Dr. Warren Bird recently announced that he has some big news, Warren, what’s your news?
After a great 13-year run with Leadership Network, I’ve become Vice President of Research and Equipping for the Evangelical Council of Financial Accountability (ECFA).
How big a jump is this?
It feels like the same family. Leadership Network is an ECFA member. You and ECFA President Dan Busby have a long relationship, and you’re on ECFA’s Church Board of Reference. The two organizations have collaborated in many ways. What I did for Leadership Network, I’m excited to do with new frontiers for ECFA—and more!
You did a lot of research FOR churches and the kingdom in the last years, what do you think was your most important finding in your years of research with us?
We learned that large-church pastors tend to be 1.5 inches taller than the average person their age, and that they eat 4 out of 7 dinners with their families each week.
Seriously, beyond numerous factoids and trends (many found at leadnet.org/megachurch), we debunked a lot of stereotypes, such as the one that most large churches are a mile wide and inch deep. Instead, we found large churches raising the bar of what it means to be a disciple of Jesus Christ. We documented ways they’re pushing the edges as they look for new ways to connect the timeless, unchanging message of Jesus with an ever-changing culture.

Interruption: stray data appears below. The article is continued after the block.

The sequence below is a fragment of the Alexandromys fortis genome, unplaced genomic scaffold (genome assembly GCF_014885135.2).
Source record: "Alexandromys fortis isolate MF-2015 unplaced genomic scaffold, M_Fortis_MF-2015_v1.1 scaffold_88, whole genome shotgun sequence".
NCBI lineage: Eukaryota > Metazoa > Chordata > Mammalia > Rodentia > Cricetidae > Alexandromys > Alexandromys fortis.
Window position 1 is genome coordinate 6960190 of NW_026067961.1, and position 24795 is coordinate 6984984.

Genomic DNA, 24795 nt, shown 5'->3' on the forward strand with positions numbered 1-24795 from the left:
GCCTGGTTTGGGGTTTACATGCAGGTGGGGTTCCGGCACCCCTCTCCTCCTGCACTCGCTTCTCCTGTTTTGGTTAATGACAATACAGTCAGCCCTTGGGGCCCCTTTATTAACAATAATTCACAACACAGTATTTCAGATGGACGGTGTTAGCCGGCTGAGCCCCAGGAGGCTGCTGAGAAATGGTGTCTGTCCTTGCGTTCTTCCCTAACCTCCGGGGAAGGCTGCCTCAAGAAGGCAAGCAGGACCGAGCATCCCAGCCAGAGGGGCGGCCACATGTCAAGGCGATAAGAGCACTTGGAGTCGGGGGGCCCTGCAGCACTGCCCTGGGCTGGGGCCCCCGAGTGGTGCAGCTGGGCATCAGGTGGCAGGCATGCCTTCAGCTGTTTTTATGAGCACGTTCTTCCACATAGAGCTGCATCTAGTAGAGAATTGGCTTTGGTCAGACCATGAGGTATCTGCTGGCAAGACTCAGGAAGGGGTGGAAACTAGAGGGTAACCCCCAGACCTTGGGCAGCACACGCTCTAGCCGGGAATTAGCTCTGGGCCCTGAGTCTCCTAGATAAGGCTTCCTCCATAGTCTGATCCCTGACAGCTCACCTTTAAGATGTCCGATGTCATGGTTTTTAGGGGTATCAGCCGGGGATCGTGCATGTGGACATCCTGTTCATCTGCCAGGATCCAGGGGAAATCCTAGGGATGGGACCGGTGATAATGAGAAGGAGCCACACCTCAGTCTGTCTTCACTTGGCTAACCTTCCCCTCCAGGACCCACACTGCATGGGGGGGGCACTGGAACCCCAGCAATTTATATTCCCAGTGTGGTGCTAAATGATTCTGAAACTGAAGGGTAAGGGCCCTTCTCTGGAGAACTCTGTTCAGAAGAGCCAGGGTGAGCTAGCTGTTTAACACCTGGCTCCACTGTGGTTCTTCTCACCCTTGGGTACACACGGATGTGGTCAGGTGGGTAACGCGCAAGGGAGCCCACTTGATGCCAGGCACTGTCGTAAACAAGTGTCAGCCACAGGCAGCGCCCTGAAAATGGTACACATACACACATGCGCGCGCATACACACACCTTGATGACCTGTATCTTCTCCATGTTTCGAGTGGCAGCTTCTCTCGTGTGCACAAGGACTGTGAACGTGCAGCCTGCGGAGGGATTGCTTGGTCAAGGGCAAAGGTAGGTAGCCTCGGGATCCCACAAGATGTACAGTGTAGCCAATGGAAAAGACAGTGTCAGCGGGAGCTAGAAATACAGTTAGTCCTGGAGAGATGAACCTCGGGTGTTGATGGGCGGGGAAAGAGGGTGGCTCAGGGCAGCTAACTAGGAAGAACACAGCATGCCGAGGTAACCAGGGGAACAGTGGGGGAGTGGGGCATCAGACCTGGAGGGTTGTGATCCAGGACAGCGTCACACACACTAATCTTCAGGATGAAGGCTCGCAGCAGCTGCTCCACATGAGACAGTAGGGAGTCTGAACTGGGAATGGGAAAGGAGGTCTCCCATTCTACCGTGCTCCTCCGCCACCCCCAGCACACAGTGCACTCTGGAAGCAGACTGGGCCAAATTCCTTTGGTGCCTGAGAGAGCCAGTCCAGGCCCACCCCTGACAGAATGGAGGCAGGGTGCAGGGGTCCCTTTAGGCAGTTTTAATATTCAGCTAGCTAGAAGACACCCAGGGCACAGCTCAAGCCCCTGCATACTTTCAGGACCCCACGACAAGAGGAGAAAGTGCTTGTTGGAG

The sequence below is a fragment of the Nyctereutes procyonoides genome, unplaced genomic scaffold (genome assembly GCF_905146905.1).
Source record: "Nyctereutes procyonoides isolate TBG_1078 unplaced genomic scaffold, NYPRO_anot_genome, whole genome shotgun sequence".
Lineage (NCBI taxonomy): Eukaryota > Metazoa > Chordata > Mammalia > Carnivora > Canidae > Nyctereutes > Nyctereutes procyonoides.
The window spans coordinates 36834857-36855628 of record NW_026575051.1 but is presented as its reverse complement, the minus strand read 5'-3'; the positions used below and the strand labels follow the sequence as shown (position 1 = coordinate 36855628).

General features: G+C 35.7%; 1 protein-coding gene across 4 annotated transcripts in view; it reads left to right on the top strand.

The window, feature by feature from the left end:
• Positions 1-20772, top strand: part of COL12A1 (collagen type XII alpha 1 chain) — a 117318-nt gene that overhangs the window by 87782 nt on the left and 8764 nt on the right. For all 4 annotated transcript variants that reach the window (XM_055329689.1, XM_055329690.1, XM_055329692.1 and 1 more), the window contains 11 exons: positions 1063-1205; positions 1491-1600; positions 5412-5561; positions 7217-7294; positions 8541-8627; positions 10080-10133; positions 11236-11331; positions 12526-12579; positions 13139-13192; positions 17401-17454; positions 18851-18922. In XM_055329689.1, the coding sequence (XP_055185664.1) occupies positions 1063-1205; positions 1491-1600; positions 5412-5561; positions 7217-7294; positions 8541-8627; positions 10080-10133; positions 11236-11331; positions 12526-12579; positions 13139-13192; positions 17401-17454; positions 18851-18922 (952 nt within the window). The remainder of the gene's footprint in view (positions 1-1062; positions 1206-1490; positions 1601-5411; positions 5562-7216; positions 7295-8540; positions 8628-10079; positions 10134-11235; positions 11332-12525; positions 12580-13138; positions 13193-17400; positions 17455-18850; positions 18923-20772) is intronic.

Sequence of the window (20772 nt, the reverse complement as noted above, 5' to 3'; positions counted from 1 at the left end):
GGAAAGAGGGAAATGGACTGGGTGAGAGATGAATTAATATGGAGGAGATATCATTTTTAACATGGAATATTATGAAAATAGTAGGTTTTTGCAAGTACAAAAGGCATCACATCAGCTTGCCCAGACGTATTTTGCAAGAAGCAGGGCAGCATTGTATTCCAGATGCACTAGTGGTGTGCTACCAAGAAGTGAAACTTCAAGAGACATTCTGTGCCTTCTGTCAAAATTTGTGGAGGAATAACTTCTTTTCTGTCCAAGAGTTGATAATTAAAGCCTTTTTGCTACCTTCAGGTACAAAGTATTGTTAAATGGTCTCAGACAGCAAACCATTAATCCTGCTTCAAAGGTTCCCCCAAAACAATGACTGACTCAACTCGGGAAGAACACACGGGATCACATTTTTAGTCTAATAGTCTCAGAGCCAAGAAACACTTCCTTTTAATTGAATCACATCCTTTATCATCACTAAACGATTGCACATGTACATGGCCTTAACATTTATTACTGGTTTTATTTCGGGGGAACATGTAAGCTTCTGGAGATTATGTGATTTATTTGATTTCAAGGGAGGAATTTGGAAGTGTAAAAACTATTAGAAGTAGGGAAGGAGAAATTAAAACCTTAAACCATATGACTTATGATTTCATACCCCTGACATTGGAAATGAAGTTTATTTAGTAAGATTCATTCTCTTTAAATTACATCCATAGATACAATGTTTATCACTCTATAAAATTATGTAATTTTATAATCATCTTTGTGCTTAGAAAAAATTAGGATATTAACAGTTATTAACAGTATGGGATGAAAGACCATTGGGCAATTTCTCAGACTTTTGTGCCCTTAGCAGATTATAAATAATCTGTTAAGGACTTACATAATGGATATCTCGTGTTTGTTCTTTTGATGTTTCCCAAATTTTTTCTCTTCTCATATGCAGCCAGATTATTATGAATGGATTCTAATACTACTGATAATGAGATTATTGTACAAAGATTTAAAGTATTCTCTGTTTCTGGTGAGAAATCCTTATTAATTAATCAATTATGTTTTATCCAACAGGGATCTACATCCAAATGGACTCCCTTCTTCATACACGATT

What did your research uncover about Leadership Network itself?
As I surveyed leading practices and benchmarks of pacesetting, innovative churches, especially of Leadership Network’s several hundred core clients, I found that leaders drawn to Leadership Network don’t always match the norms of all leaders, even those serving churches of similar size and budget.
Leadership Network-connected churches are more likely to be growing, more recently founded, and to be multisite—and with more campuses at that. They’re more likely to have a pastor who’s younger but has been there longer, but also to have a lower general fund budget. Yet their salary levels are a bit higher. (And by the way, Leadership Network just released my final projects—our 2018 large church salary report, with accompanying products like compensation tables.)
Looking back, what is the biggest breakthrough you feel you helped uncover, and why?
Multisite. I remember sitting in a church basement with representatives of leading churches across North America, all of whom were beginning to explore the idea we today call multisite. They were talking about how to prevent people who didn’t attend the “main campus” from feeling like second-class citizens (the actual term the person used was “chopped liver”). One pastor said in response, “We call it ‘the face with the place’ “—and he went on to describe what today we call a campus or location pastor. You could have heard a pin drop as you could imagine the idea clicking for everyone present.
We helped spread ideas like that in my research, we sponsored most of the initial multisite conferences, we published the two initial books on multisite, and we otherwise resourced and helped accelerate something big that God was up to.